Consumer giants find haats are hot
Despite the economic gloom, Indian companies are finding a hope in the rural India. A number of consumer firms are visiting weekly rural haats (fairs), not to shop but to chase cash-heavy prospective rural customers.business Updated: Dec 14, 2011 21:11 IST
Despite the economic gloom, Indian companies are finding a hope in the rural India. A number of consumer firms are visiting weekly rural haats (fairs), not to shop but to chase cash-heavy prospective rural customers.
“There are 45,000 plus haats across India and for any consumer firm this is the best place to woo the target group,” said S Venkatesh, director, RW Promotions (rural marketing agency). “The slowdown in 2009 was the time when most brands started looking at rural areas and that trend is returning now.”
So, one can expect Cadbury encouraging mothers to try out the Bournvita, or the State Bank of India helping rural consumers invest in mutual funds, all at the rural haat.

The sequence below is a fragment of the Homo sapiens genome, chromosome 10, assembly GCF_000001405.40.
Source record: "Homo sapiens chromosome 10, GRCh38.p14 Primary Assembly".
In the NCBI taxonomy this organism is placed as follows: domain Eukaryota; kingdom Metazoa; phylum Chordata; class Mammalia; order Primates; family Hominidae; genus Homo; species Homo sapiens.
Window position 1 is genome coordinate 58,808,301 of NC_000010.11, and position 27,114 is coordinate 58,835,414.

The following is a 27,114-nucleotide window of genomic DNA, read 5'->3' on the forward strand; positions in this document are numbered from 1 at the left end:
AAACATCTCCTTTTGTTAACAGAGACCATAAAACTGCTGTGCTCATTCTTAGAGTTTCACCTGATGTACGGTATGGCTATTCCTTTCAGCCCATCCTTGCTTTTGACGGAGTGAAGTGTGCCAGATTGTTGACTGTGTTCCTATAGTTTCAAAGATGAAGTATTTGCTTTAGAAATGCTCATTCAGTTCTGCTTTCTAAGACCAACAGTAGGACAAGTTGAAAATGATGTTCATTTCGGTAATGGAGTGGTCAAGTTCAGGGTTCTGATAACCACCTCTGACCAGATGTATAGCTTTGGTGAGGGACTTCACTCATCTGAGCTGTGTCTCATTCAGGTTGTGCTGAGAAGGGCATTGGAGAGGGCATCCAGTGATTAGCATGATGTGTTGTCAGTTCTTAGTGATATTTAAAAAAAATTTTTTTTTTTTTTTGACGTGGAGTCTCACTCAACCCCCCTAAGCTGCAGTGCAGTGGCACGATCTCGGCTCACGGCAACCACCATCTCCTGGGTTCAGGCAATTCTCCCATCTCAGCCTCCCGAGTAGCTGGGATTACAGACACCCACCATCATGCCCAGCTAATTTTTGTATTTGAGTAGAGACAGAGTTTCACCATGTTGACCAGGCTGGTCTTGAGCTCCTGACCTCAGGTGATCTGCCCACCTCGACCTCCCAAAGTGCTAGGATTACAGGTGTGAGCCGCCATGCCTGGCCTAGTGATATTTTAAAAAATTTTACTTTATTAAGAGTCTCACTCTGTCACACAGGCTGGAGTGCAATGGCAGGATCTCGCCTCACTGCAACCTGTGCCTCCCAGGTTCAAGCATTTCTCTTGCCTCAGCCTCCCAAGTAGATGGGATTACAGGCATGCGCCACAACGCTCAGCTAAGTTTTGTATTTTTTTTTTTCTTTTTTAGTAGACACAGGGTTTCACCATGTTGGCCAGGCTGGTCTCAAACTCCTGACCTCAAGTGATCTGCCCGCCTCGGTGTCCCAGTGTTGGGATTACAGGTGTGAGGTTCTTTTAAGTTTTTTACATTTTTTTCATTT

“The vision for these activations was to take the capital market to the smallest of the places. There is a huge untapped market but it requires a lot of investor education and such activations are cost effective,” said Sreenivas Jain, chief marketing officer, SBI Mutual Fund.
SBI saw good traction after the rural activation in Durgbhillai, Chattisgarh.
“This started out as an experiment in small villages in Maharashtra. We are now looking to expand the scope of this activity and take it to other states,” said Milind Walwkar, marketing director, Anacin.
“Rural is an untapped market for direct-to-home services and haats give us good results. On a an average, we cover 75 haats every month and a strategy is being put in place to cover haats across various villages in Maharashtra, Punjab, Uttar Pradesh, Rajasthan, Bengal and others,” said a DishTV spokesperson.